Discussion

Over an eleven-year period the per capita disposal has decreased from 1.33 tons per person per year to 1.11 tons per person per year rate. The lowest point during this period occurred in calendar year 1996 with a 1 ton per person per year disposal rate. The increase shown between 1996 and 2000 is attributed to a robust economy that provided an increase in personal consumption expenditures whereby per capita generation increased.

Per capita disposal may be used as a measurement to determine the success of information and education programs. When per capita disposal declines, the belief is that there may be less waste generation or that there has been an increase in waste reduction, reuse, recycling and composting activities. In general these activities require behavioral changes on the part of the public, albeit some decrease in generation is due to decreases in packaging at the manufacturer such as thinner aluminum cans and lighter packaging. For the most part it is individuals who make a conscious effort to purchase products with less packaging or with recycled content, place recyclable materials in a recycling bin instead of the trash can or to actively compost yard waste. These activities are behaviors that have a basis starting with an educational or informational program that addresses the issue and prescribes a direction for change to occur.

Table 2 compares Missouri’s calendar year 2000 waste disposal and alternative methods to the eight states that border Missouri. The information in the table was determined using data provided from the December 2001 issue of BioCycle magazine.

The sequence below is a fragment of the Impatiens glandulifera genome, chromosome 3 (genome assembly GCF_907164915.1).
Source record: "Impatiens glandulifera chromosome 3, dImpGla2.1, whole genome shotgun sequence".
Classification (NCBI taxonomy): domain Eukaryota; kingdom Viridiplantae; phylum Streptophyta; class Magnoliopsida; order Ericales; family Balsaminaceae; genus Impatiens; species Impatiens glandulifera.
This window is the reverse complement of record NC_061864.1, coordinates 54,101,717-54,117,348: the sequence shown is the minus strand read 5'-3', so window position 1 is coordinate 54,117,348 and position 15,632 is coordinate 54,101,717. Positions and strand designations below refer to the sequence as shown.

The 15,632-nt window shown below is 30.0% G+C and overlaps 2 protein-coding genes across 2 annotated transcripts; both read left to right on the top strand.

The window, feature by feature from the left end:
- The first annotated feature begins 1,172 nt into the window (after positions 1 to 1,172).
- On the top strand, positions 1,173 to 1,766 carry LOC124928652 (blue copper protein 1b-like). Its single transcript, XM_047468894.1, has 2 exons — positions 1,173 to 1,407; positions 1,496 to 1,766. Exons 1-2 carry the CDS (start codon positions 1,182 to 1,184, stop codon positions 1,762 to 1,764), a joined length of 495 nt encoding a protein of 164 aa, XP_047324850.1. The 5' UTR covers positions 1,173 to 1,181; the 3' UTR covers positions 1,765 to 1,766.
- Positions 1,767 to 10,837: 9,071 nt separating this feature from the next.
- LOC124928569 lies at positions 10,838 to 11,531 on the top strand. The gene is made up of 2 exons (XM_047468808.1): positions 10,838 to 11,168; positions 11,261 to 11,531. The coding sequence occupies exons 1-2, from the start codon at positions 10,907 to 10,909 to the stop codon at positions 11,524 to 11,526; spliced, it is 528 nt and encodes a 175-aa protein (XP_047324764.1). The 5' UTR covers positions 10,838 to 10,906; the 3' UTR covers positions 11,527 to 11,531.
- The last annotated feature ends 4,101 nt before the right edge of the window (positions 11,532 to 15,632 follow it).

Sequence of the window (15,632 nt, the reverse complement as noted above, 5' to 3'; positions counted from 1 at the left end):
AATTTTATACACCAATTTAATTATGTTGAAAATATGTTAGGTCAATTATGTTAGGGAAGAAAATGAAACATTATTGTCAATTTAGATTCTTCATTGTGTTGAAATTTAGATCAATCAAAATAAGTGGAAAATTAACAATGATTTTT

Missouri’s data includes tonnage from residential, commercial, institutional, construction, demolition and industrial waste streams. This waste is disposed of in Missouri’s sanitary landfills, demolition landfills, or in landfills located out-of-state. The data from the bordering states may not include all of the waste streams that are represented in Missouri’s data. Also, it is unclear whether the data from bordering states includes out-of-state waste disposal. In our experience, each state chooses its own method of calculating these figures; consequently they are not easily comparable.

While Missouri shows the highest per capita disposal rate of the nine states, its per capita recycling rate is significantly higher than that of the other states. It is thought that the increased per capita recycling rate partly is a result of a decade of reliable technical and financial assistance along with sound state and local planning that included educational activities that encouraged good solid waste management practices.